Just concentrate on the action.
This means don’t allow tattling. The tattler should be punished. If there is evidence of wrongdoing but you didn’t actually witness it, punish everyone! Seriously!
Watch carefully so that you are not manipulated into the role of judge, because if you didn’t see it, you will be an unjust judge! Even physical evidence can be misleading. I never knew the depths of childish depravity until one of my children, then grown, admitted that she bit her own arm to produce tooth marks in order to implicate her brother! Oh, I hear you thinking, “My children would never do that!” But you don’t understand. I have the best children anyone has ever had. And they did stuff like that.
By punish everyone I mean take away the ball or doll or whatever is the bone of contention of the moment; make them all sit on the stairs; put the game on the high shelf; send them all outdoors; deprive them all of dessert; etc. Something immediate.
The result will surprise, astonish, and delight you, because what will they do?
They will unite with each other against you! They will giggle, find something useful to do, enjoy some long-neglected game, or decide to read to each other. In short, when you are the bad guy, they cease to find one amongst themselves. And that’s what you wanted all along.
3. However! Observe them carefully and act, rather than react! to their tattling and complaining.
Don’t react to the situation as they present it to you, but admit (at least to yourself) that you should have intervened five minutes earlier because you knew someone was getting tired or pushed beyond their limits, only you didn’t have the self control to stop what you were doing to handle the issue. You talked an extra five minutes on the phone or took advantage of their absence to stay on the computer. If you have self control, they will (some day). If not, not.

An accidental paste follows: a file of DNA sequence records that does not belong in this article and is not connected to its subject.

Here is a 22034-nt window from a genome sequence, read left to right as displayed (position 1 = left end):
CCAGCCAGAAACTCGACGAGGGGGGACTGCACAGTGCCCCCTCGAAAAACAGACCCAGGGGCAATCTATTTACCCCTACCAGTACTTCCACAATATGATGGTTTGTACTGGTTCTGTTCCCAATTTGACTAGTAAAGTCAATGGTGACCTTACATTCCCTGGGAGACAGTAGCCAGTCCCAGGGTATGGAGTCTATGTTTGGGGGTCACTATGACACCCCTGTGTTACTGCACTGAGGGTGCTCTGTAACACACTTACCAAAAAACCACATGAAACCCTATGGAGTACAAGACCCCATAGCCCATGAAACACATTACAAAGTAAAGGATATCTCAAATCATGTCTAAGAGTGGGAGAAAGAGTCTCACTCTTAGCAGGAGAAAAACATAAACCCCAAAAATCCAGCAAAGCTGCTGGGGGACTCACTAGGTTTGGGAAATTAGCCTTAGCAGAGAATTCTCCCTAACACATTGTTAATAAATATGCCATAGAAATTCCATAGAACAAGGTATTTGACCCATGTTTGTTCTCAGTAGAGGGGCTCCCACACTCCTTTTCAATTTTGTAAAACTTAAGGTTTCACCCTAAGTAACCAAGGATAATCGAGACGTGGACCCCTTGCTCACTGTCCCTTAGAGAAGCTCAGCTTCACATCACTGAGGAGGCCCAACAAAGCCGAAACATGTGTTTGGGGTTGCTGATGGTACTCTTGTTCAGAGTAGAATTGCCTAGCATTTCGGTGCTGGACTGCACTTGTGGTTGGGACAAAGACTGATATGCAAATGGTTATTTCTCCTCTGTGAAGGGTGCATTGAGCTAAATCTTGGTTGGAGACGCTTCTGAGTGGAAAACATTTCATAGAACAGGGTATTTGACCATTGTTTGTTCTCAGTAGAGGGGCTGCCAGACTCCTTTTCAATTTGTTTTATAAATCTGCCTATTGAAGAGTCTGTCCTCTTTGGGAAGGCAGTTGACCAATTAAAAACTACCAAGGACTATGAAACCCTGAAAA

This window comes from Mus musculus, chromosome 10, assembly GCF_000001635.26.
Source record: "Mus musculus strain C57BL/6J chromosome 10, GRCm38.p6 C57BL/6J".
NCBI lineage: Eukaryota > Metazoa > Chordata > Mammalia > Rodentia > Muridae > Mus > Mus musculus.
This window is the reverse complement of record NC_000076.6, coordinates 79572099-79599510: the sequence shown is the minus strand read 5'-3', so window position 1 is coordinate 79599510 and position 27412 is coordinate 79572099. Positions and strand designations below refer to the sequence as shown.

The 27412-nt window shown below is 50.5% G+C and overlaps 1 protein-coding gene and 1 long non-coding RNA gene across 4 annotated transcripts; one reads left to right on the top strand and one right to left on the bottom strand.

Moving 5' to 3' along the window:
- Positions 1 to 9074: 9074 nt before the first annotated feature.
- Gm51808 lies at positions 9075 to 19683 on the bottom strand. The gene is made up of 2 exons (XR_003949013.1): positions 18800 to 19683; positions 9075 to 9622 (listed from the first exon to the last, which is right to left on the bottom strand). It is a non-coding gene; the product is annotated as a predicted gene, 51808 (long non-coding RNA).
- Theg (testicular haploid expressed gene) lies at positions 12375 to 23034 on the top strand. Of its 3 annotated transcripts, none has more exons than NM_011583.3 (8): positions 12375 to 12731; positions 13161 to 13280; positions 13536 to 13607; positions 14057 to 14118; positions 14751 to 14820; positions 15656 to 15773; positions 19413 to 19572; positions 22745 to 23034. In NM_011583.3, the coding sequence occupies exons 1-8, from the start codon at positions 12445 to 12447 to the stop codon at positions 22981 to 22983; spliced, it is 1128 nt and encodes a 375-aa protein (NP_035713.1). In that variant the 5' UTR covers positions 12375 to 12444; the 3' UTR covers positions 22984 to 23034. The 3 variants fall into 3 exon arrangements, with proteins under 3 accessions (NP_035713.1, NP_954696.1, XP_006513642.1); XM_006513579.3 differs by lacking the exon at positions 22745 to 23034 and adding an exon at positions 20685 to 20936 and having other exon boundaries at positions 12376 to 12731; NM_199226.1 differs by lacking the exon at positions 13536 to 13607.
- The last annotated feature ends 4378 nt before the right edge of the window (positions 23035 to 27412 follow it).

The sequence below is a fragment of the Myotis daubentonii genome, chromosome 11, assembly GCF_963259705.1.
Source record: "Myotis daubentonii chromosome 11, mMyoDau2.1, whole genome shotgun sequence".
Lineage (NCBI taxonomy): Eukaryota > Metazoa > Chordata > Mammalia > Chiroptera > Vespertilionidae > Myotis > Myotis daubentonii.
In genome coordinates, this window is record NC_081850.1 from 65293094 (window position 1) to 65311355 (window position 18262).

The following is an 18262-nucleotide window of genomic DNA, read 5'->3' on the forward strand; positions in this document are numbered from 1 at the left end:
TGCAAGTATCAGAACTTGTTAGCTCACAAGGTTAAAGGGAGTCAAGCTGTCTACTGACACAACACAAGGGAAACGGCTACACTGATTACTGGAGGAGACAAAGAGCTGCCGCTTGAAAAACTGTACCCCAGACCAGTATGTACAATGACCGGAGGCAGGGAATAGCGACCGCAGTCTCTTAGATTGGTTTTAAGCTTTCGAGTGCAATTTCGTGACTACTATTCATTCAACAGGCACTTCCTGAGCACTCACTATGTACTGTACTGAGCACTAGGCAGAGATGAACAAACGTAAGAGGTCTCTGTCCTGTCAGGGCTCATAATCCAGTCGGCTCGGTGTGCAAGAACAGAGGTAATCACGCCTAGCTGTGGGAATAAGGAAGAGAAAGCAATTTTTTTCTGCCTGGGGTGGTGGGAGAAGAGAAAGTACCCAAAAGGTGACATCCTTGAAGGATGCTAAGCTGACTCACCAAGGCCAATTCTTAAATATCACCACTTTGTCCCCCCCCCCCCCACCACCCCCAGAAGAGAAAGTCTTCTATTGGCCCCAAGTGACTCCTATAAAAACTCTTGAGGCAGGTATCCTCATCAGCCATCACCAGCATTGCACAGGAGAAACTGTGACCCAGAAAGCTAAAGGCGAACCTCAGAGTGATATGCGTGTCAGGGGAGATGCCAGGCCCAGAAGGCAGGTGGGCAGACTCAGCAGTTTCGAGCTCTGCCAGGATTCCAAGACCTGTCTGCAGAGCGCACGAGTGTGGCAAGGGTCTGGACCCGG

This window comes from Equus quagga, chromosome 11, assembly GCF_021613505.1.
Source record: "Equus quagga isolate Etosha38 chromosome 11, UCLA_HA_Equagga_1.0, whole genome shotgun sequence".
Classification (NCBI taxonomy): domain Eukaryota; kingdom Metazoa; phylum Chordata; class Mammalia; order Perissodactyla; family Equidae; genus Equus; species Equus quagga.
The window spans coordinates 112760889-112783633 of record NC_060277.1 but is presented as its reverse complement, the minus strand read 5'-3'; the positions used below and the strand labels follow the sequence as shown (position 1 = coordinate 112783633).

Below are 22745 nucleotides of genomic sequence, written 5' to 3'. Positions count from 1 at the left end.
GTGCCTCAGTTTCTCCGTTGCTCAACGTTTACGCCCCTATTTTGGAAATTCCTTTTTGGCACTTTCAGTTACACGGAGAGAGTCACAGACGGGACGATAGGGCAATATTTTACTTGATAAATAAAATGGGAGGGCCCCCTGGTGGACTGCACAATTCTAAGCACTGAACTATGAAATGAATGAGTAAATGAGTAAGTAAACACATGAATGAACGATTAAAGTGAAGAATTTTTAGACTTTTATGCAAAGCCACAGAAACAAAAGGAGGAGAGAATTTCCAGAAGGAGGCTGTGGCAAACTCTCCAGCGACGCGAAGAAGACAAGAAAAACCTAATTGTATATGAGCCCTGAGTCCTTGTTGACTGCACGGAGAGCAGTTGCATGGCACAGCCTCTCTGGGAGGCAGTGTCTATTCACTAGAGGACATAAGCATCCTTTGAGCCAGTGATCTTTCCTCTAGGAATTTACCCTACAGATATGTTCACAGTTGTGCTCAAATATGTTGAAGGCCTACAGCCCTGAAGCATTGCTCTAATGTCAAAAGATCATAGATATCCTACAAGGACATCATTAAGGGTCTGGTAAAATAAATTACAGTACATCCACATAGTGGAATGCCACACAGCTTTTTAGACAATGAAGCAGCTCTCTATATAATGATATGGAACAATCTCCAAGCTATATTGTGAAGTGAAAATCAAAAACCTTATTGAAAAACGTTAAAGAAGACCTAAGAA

Notice that they were getting bored and should have been put to work. Notice that one is truly picking on the other. Make him stop. Notice that one is intentionally passive because he knows you will come to his aid. Make him take his punches and stand up for himself. Better now than later.
Some children are indeed more compliant than others, but don’t let this turn into a negative trait. Have you ever met adults like this? The ones who apologize when someone is rude to them? Auntie Leila says nip this in the bud.
4. Give the elder child more privileges. It’s hard being the eldest and he or she should get something out of it. First dibs in certain choices, whatever the contested seat in the car might be, the spot next to you while you bake…. Yes, they have to carry heavier bags and chase toddlers while you are nursing. Let them have some favors as well.
5. Don’t expect the younger child to be developmentally the same as the eldest, even if they usually play together, and especially if for some reason the younger one is a bit on the large side. Tall children have a hard time sometimes, because they are expected to act more mature!
But don’t let him be a pest, either. Be fair and sometimes punish the younger one. He can’t always be the victim; it’s just not possible. Everyone has to try to be polite and kind, according to their abilities. Even a six-month-old can be taught to stroke a cheek, not scratch!
6. Most of all, build family honor and unity. Put it into words.
Say, “Smiths don’t act that way.”
When you are out somewhere, remind them to help each other and defend each other. Talk about “the honor of the Smiths” and how “no one messes with a Smith!” Remind them that “we Smiths stick together.”
Sometimes it’s best to simply say, “We don’t do that.”
I’m for less talk overall; less coercive speech from Mom. But if you must talk, make your talk be not about how disappointed you are, blah blah blah — but about how their friends will come and go, but sisters and brothers will be each others’ best friends and have each other forever. Tell them to be good to each other.
Quote Psalm 133: Behold, how good and how pleasant it is for brethren to dwell together in unity!
Remember my family motto post? Why not discuss with your husband the whole general idea of building family unity, according to your own tastes and hopes and dreams? Not for today — don’t expect much today! For the second decade.